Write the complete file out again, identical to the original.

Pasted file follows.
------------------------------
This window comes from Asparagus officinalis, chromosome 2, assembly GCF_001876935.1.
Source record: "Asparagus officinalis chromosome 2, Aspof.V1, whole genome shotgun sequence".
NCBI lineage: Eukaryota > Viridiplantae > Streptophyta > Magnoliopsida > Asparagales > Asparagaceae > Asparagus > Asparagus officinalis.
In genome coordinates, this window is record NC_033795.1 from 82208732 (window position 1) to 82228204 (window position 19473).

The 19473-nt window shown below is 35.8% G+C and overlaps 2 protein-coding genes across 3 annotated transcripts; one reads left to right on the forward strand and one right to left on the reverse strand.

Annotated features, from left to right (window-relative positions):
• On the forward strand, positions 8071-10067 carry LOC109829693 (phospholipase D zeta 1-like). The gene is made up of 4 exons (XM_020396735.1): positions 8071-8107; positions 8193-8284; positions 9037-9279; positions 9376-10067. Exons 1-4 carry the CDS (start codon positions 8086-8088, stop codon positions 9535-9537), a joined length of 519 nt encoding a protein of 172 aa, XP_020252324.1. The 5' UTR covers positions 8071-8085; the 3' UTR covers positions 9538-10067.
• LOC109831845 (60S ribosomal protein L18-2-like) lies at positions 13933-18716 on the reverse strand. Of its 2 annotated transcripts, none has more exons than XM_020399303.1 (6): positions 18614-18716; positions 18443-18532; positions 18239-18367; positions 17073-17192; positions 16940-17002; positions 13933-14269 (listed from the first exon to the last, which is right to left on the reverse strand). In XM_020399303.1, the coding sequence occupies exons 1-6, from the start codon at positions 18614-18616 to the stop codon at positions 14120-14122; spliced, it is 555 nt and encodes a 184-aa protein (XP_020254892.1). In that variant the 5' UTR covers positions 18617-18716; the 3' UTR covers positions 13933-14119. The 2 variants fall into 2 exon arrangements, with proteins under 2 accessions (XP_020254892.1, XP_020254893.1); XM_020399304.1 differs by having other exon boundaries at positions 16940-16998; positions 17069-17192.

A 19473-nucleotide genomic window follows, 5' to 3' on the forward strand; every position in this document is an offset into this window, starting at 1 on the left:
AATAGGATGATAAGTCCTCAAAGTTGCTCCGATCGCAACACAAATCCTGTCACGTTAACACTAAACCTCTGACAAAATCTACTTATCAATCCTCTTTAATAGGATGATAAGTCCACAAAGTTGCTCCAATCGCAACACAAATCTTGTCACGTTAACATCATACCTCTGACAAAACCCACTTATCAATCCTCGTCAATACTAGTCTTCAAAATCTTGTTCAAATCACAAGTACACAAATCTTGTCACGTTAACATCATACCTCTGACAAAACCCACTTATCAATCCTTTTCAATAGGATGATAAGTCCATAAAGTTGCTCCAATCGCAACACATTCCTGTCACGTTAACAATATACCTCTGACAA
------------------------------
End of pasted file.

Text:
This window comes from Asparagus officinalis, chromosome 2, assembly GCF_001876935.1.
Source record: "Asparagus officinalis chromosome 2, Aspof.V1, whole genome shotgun sequence".
NCBI lineage: Eukaryota > Viridiplantae > Streptophyta > Magnoliopsida > Asparagales > Asparagaceae > Asparagus > Asparagus officinalis.
In genome coordinates, this window is record NC_033795.1 from 82208732 (window position 1) to 82228204 (window position 19473).

The 19473-nt window shown below is 35.8% G+C and overlaps 2 protein-coding genes across 3 annotated transcripts; one reads left to right on the forward strand and one right to left on the reverse strand.

Annotated features, from left to right (window-relative positions):
• On the forward strand, positions 8071-10067 carry LOC109829693 (phospholipase D zeta 1-like). The gene is made up of 4 exons (XM_020396735.1): positions 8071-8107; positions 8193-8284; positions 9037-9279; positions 9376-10067. Exons 1-4 carry the CDS (start codon positions 8086-8088, stop codon positions 9535-9537), a joined length of 519 nt encoding a protein of 172 aa, XP_020252324.1. The 5' UTR covers positions 8071-8085; the 3' UTR covers positions 9538-10067.
• LOC109831845 (60S ribosomal protein L18-2-like) lies at positions 13933-18716 on the reverse strand. Of its 2 annotated transcripts, none has more exons than XM_020399303.1 (6): positions 18614-18716; positions 18443-18532; positions 18239-18367; positions 17073-17192; positions 16940-17002; positions 13933-14269 (listed from the first exon to the last, which is right to left on the reverse strand). In XM_020399303.1, the coding sequence occupies exons 1-6, from the start codon at positions 18614-18616 to the stop codon at positions 14120-14122; spliced, it is 555 nt and encodes a 184-aa protein (XP_020254892.1). In that variant the 5' UTR covers positions 18617-18716; the 3' UTR covers positions 13933-14119. The 2 variants fall into 2 exon arrangements, with proteins under 2 accessions (XP_020254892.1, XP_020254893.1); XM_020399304.1 differs by having other exon boundaries at positions 16940-16998; positions 17069-17192.

A 19473-nucleotide genomic window follows, 5' to 3' on the forward strand; every position in this document is an offset into this window, starting at 1 on the left:
AATAGGATGATAAGTCCTCAAAGTTGCTCCGATCGCAACACAAATCCTGTCACGTTAACACTAAACCTCTGACAAAATCTACTTATCAATCCTCTTTAATAGGATGATAAGTCCACAAAGTTGCTCCAATCGCAACACAAATCTTGTCACGTTAACATCATACCTCTGACAAAACCCACTTATCAATCCTCGTCAATACTAGTCTTCAAAATCTTGTTCAAATCACAAGTACACAAATCTTGTCACGTTAACATCATACCTCTGACAAAACCCACTTATCAATCCTTTTCAATAGGATGATAAGTCCATAAAGTTGCTCCAATCGCAACACATTCCTGTCACGTTAACAATATACCTCTGACAA